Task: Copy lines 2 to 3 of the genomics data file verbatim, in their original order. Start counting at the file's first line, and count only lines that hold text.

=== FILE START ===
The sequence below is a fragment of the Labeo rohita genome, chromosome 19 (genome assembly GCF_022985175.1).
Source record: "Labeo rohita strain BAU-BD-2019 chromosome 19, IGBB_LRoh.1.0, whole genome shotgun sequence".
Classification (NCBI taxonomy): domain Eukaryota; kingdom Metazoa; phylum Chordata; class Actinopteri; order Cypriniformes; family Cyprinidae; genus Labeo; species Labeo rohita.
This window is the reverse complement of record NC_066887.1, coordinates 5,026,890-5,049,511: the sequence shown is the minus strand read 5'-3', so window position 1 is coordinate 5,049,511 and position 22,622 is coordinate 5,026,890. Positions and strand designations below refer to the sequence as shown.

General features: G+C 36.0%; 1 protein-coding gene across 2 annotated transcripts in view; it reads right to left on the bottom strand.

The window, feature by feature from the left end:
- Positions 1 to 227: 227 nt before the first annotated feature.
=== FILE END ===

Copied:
Source record: "Labeo rohita strain BAU-BD-2019 chromosome 19, IGBB_LRoh.1.0, whole genome shotgun sequence".
Classification (NCBI taxonomy): domain Eukaryota; kingdom Metazoa; phylum Chordata; class Actinopteri; order Cypriniformes; family Cyprinidae; genus Labeo; species Labeo rohita.